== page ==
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So far I've been successful in maintaining and repairing my own HVAC system in my house. First week we bought the house (we knew going into the purchase) I replaced the main board. It's been golden for three years until now.

Thermostat makes a call for heat, nothing happens and then it makes a call for emergency heat and nothing happens. The furnace is getting power. Circuit isn't tripped, getting power at the outlet attached to the furnace (for the condensation pump), and there is an electrical hum when I turn the power on.

I opened up the furnace and the LED on the board is 100% off. Per the key on the board an off LED means that either the board is dead or there is no power getting to the board. My first inclination was to check the transformer, which is a 120v to 25v transformer.

The leads to the primary are right at 120v AC, to be expected. The primary is reading 97v AC when the leads are plugged in and the power is on. Turning off power and removing the leads to primary I get 24.4 ohms. With power on, and leads removed, the secondary side is also reading 120v AC. Leads off, power off, I get an 0.L on the secondary, when testing with my ohmmeter.

So I'm pretty sure the transformer is gone. I've ordered the part, but since it will take a week to get here I thought I'd ask and see if anyone had any idea. I also wasn't sure if the 120v on the secondary side is cause for concern. Will I need to replace the board as well?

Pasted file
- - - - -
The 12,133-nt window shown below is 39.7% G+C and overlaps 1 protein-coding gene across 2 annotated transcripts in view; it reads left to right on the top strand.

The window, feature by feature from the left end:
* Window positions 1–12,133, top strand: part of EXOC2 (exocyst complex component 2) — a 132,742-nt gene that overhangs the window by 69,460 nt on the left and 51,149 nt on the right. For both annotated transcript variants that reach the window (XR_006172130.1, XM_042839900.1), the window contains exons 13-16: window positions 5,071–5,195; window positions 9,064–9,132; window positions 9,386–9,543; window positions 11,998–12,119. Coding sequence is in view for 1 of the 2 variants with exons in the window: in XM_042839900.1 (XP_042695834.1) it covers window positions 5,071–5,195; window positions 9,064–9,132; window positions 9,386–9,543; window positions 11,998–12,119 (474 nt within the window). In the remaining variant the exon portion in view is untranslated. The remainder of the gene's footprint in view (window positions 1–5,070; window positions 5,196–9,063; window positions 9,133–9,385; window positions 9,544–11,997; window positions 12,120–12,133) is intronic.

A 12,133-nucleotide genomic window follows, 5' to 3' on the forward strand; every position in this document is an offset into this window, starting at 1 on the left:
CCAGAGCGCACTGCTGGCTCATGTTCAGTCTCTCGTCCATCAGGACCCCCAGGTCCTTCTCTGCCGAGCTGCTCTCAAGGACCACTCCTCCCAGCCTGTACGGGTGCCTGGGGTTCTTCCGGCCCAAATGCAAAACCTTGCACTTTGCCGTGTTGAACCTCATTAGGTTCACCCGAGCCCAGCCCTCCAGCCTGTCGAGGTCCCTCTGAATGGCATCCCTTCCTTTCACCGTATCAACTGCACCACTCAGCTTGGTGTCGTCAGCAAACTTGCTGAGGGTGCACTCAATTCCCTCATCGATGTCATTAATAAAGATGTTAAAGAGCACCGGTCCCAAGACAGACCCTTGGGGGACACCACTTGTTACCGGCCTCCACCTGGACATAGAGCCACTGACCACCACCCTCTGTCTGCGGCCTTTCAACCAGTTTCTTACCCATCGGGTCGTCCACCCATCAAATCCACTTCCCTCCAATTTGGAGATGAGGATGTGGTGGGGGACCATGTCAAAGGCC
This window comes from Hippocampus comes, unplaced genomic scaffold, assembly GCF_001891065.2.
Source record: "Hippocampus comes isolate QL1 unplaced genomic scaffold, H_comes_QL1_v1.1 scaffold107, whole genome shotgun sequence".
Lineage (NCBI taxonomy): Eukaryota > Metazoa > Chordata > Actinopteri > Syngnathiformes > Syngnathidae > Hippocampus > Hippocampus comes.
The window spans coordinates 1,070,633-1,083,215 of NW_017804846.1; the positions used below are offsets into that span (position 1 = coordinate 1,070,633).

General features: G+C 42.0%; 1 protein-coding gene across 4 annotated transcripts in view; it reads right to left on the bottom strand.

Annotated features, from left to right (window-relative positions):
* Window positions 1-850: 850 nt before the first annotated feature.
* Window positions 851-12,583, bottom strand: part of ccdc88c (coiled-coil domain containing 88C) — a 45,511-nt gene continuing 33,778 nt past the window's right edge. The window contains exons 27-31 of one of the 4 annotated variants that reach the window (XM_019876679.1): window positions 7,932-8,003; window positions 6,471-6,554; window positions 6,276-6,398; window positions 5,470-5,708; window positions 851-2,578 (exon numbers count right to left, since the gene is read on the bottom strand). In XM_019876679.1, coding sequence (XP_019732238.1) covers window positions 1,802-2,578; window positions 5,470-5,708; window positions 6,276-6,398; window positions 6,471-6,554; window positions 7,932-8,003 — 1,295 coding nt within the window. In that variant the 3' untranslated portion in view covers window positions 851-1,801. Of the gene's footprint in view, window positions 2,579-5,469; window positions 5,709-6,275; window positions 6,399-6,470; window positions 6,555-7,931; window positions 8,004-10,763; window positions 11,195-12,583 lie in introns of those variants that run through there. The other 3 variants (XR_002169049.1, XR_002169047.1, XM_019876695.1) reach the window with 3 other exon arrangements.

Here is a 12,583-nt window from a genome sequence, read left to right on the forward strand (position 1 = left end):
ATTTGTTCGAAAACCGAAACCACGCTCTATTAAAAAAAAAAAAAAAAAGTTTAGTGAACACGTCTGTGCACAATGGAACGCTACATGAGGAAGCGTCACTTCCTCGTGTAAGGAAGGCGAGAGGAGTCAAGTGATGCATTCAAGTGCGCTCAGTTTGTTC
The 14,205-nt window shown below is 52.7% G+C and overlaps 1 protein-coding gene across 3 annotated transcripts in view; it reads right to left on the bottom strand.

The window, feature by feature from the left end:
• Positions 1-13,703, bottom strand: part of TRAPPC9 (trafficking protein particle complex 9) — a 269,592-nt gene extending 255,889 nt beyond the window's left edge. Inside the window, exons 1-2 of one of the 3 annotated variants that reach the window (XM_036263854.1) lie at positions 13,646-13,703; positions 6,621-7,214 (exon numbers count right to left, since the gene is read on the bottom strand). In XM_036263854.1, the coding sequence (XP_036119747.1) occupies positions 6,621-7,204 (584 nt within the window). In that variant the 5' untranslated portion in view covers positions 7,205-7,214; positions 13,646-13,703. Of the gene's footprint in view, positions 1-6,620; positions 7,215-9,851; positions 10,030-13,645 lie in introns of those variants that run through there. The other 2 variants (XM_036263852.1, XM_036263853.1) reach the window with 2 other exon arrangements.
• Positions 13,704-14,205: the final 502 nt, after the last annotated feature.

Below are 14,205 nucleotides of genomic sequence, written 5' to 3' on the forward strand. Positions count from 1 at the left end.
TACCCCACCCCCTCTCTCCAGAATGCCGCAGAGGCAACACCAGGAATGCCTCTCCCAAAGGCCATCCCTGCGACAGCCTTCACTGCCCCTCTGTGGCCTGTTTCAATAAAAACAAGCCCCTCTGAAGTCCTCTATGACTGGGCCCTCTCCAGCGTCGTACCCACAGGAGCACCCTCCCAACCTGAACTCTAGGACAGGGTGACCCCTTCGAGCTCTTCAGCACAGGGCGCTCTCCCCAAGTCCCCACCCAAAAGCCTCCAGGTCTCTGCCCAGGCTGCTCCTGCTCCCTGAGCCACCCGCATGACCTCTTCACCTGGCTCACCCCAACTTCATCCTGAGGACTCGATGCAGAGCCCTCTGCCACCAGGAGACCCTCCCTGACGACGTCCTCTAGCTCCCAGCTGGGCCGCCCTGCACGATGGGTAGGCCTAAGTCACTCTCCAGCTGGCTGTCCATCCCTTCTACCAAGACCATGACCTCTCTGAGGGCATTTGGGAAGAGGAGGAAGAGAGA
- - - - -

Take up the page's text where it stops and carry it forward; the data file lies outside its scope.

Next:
This is a Trane XE90. It was working just fine up until yesterday morning.

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Follow-up and answer:

Replacing the transformer resolved the issue of the board not getting power. Once the transformer was replaced I swapped in a new fuse and it started up. On a hunch I plugged in the old transformer again and fuse blew. So the transformer was definitely a problem.

For anyone with a Trace XE90 looking to replace the transformer powering the control board: you will need to mount the transformer in a new location as the transformer's form factor is different from what original shipped in the furnace, still the same product but a new form factor.

This did not completely resolve my problem however, as now I am blowing a fuse whenever I make a call for heat. Next step is to pull everything involved in heat from the board and add one back at a time until the fuse blows.

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